Work-Life Balance, Newly Define

The role of work-life balance in the agency world – especially in communications/PR – has been deliberated for years, but why should clients seek out agency partners who place a high value on it for their teams? In a recent, sponsored MM+M podcast, Sherry Goldberg, president, North America/GCI Health answers that question and more, in a discussion with MM+M’s executive editor, Larry Dobrow.

“In this business, our most valuable asset is people,” Goldberg kicked off the discussion explaining. “This means each person’s ability to think strategically, willingness to work hard and work well with each other. So if people are our prime asset, it makes sense that we keep them in the best shape — mentally, emotionally and even physically.”

While historically the modus operandi of agency life was work work work, as Dobrow pointed out, the pandemic has shone on a light on the importance of the office supporting a happier and healthier lifestyle. But does that mean less focus on the work and more on the individual?

“An agency can foster a culture of work-life balance, while at the same time maintaining a high level of productivity for clients,” said Goldberg. “It’s important as companies go through changes in environment and growth, or in some cases shrinkage, that empathy and investment in people remain. Whether there’s a pandemic, or you get three new clients and have to figure out a way to grow, you also have to ensure that you are encouraging people to take time away to connect and recharge before burning out.”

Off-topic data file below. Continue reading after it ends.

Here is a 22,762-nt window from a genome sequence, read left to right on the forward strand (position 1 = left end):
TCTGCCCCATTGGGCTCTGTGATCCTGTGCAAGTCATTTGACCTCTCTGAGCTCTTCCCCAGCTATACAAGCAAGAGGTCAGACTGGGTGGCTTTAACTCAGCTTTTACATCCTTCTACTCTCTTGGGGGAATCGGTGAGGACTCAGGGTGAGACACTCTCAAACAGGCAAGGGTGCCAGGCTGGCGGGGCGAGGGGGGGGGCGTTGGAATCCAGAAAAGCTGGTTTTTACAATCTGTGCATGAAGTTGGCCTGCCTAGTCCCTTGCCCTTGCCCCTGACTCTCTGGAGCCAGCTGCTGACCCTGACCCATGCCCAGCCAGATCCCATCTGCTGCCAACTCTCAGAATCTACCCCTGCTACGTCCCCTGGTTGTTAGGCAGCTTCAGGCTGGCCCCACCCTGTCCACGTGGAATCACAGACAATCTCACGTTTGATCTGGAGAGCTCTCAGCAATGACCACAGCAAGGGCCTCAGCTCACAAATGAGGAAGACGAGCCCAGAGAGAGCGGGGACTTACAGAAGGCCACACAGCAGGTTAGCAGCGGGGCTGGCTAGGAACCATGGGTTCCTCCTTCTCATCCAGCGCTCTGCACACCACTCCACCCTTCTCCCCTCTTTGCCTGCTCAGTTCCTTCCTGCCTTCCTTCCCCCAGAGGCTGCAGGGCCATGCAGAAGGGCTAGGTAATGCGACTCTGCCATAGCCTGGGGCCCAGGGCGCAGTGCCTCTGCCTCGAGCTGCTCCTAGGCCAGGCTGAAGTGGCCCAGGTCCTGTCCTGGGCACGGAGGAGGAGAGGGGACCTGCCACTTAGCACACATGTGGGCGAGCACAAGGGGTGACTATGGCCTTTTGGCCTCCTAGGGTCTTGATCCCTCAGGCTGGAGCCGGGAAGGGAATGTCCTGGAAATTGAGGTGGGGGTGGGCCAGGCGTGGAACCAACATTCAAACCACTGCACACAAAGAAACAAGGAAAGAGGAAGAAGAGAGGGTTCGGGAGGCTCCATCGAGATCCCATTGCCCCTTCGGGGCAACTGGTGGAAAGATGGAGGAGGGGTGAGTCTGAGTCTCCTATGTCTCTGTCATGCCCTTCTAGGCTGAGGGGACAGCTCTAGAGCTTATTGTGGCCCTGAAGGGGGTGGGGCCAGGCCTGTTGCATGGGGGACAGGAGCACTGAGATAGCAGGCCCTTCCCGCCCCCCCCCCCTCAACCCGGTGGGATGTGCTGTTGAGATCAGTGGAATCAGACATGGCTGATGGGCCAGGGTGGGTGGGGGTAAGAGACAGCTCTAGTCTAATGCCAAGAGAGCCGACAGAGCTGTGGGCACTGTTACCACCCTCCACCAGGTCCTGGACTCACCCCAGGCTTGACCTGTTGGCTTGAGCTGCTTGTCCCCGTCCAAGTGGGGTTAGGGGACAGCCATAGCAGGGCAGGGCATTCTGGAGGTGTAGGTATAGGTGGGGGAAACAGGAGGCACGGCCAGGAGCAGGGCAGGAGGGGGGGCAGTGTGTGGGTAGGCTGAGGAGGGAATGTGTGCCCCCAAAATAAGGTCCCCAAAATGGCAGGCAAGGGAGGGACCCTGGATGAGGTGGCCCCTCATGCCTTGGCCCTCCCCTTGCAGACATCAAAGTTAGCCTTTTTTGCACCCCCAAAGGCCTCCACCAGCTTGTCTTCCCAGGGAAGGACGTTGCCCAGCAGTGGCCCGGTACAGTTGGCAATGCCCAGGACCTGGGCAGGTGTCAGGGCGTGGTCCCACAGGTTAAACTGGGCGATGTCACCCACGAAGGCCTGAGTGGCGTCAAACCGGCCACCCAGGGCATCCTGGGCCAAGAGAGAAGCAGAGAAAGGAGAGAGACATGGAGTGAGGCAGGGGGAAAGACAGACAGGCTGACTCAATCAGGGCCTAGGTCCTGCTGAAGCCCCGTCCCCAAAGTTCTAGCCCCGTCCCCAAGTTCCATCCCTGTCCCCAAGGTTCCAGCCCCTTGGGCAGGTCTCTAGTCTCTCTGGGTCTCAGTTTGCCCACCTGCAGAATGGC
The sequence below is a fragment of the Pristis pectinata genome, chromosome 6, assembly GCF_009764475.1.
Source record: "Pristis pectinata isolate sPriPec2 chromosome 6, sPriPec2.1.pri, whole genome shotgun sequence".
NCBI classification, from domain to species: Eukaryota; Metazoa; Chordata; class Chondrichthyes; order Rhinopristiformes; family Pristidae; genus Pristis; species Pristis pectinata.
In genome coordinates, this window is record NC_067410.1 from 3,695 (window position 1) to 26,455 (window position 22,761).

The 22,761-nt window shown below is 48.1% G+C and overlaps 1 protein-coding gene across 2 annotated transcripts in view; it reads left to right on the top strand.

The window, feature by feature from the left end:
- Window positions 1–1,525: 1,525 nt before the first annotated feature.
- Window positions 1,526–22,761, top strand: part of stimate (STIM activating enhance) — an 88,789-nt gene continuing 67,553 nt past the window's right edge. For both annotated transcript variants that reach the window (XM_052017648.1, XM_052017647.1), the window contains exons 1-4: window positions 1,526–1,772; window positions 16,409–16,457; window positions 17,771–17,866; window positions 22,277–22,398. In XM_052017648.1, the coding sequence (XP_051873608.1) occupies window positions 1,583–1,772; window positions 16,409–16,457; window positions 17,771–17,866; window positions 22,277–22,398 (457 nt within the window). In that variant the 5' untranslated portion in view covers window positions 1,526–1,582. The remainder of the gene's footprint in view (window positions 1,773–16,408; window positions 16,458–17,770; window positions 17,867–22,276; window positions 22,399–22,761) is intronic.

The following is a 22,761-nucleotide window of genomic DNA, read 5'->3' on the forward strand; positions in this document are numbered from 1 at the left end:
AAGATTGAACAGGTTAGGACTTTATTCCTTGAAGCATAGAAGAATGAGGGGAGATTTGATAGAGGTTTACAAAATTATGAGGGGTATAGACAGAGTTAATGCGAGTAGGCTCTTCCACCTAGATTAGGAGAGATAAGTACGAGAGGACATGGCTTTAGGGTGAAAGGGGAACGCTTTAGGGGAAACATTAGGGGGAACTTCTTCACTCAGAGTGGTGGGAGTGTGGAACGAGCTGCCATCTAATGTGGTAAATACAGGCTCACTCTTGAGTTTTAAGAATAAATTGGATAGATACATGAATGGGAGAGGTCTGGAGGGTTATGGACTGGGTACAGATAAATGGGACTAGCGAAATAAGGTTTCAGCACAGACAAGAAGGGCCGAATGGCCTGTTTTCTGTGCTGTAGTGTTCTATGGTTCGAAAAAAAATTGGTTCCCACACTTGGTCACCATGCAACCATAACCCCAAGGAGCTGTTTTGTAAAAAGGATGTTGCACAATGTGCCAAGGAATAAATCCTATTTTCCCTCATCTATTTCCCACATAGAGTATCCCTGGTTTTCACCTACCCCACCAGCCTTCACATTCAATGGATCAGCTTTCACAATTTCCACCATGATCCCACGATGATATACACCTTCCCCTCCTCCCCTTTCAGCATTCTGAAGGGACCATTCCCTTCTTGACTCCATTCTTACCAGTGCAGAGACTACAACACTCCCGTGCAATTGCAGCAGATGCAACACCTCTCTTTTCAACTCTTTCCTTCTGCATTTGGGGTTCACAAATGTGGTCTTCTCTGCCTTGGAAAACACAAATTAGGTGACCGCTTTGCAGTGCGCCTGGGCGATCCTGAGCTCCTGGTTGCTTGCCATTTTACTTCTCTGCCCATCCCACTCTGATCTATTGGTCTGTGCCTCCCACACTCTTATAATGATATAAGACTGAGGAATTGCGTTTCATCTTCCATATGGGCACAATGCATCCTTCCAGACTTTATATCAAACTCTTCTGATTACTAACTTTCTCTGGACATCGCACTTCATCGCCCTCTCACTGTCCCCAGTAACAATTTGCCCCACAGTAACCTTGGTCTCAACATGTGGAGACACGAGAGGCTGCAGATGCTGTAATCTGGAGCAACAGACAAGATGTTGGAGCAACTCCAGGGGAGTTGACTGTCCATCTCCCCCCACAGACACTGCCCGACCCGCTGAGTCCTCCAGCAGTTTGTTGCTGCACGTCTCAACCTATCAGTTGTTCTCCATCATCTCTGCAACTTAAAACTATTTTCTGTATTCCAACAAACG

As for returning to the office, “it’s going to be another interesting journey and one I think about day and night,” said Goldberg. She went on to explain that one of the key learnings for her during the pandemic, was the ways in which people have different ‘life’ priorities — a concept that was amplified while reading a study that called for an expansion of the work-life balance to focus on the ‘life’ part and that ‘life’ is not confined to the typical family role.

“It’s not a one size fits all,” said Goldberg. “When people refer to work-life balance there’s an automatic association to people with children, but for some people that might mean they’re living with their parents and focused on care, for those who live alone, it may mean taking their dog for a walk in the middle of the day. So, I do think we’ll come back to our physical offices, but we’ll do it by supporting our staff in individualized ways wherever we can.”

It makes sense, that delivering people-centric service, demands understanding what being people-centric means.

“We can’t be all work all the time if we’re going to be people-centric which means having the best people in the industry for our clients,” concluded Goldberg. “We need to support everyone holistically.”